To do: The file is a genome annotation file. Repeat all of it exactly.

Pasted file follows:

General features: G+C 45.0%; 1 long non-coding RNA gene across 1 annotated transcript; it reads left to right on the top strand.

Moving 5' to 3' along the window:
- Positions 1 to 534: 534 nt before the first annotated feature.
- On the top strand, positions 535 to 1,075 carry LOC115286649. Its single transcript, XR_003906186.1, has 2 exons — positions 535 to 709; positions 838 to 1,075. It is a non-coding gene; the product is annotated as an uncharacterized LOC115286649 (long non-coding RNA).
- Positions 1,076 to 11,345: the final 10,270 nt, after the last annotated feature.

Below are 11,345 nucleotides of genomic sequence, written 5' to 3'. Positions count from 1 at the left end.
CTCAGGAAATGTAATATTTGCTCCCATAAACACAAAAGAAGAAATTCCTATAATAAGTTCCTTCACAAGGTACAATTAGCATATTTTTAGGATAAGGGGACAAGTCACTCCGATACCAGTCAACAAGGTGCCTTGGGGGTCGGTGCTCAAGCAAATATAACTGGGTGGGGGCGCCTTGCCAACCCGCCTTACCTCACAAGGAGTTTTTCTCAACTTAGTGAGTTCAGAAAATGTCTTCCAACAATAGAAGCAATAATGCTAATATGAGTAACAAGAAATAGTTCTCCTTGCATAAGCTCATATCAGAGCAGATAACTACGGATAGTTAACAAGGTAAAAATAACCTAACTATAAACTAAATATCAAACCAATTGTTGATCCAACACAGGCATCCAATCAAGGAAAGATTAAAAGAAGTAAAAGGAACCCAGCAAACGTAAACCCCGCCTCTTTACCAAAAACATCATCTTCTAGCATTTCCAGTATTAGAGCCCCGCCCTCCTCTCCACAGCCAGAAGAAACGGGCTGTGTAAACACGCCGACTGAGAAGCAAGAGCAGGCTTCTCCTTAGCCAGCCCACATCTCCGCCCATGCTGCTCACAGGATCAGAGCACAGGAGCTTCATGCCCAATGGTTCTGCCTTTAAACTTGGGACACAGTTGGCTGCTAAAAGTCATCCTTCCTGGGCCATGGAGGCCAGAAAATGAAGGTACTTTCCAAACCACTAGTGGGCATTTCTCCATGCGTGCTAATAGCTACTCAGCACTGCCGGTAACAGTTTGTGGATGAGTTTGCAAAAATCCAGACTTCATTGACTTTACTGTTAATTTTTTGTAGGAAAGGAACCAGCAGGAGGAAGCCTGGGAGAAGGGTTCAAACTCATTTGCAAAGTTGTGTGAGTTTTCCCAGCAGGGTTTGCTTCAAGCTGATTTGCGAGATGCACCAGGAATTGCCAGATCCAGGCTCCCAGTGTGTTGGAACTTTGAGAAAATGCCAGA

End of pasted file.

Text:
General features: G+C 45.0%; 1 long non-coding RNA gene across 1 annotated transcript; it reads left to right on the top strand.

Moving 5' to 3' along the window:
- Positions 1 to 534: 534 nt before the first annotated feature.
- On the top strand, positions 535 to 1,075 carry LOC115286649. Its single transcript, XR_003906186.1, has 2 exons — positions 535 to 709; positions 838 to 1,075. It is a non-coding gene; the product is annotated as an uncharacterized LOC115286649 (long non-coding RNA).
- Positions 1,076 to 11,345: the final 10,270 nt, after the last annotated feature.

Below are 11,345 nucleotides of genomic sequence, written 5' to 3'. Positions count from 1 at the left end.
CTCAGGAAATGTAATATTTGCTCCCATAAACACAAAAGAAGAAATTCCTATAATAAGTTCCTTCACAAGGTACAATTAGCATATTTTTAGGATAAGGGGACAAGTCACTCCGATACCAGTCAACAAGGTGCCTTGGGGGTCGGTGCTCAAGCAAATATAACTGGGTGGGGGCGCCTTGCCAACCCGCCTTACCTCACAAGGAGTTTTTCTCAACTTAGTGAGTTCAGAAAATGTCTTCCAACAATAGAAGCAATAATGCTAATATGAGTAACAAGAAATAGTTCTCCTTGCATAAGCTCATATCAGAGCAGATAACTACGGATAGTTAACAAGGTAAAAATAACCTAACTATAAACTAAATATCAAACCAATTGTTGATCCAACACAGGCATCCAATCAAGGAAAGATTAAAAGAAGTAAAAGGAACCCAGCAAACGTAAACCCCGCCTCTTTACCAAAAACATCATCTTCTAGCATTTCCAGTATTAGAGCCCCGCCCTCCTCTCCACAGCCAGAAGAAACGGGCTGTGTAAACACGCCGACTGAGAAGCAAGAGCAGGCTTCTCCTTAGCCAGCCCACATCTCCGCCCATGCTGCTCACAGGATCAGAGCACAGGAGCTTCATGCCCAATGGTTCTGCCTTTAAACTTGGGACACAGTTGGCTGCTAAAAGTCATCCTTCCTGGGCCATGGAGGCCAGAAAATGAAGGTACTTTCCAAACCACTAGTGGGCATTTCTCCATGCGTGCTAATAGCTACTCAGCACTGCCGGTAACAGTTTGTGGATGAGTTTGCAAAAATCCAGACTTCATTGACTTTACTGTTAATTTTTTGTAGGAAAGGAACCAGCAGGAGGAAGCCTGGGAGAAGGGTTCAAACTCATTTGCAAAGTTGTGTGAGTTTTCCCAGCAGGGTTTGCTTCAAGCTGATTTGCGAGATGCACCAGGAATTGCCAGATCCAGGCTCCCAGTGTGTTGGAACTTTGAGAAAATGCCAGA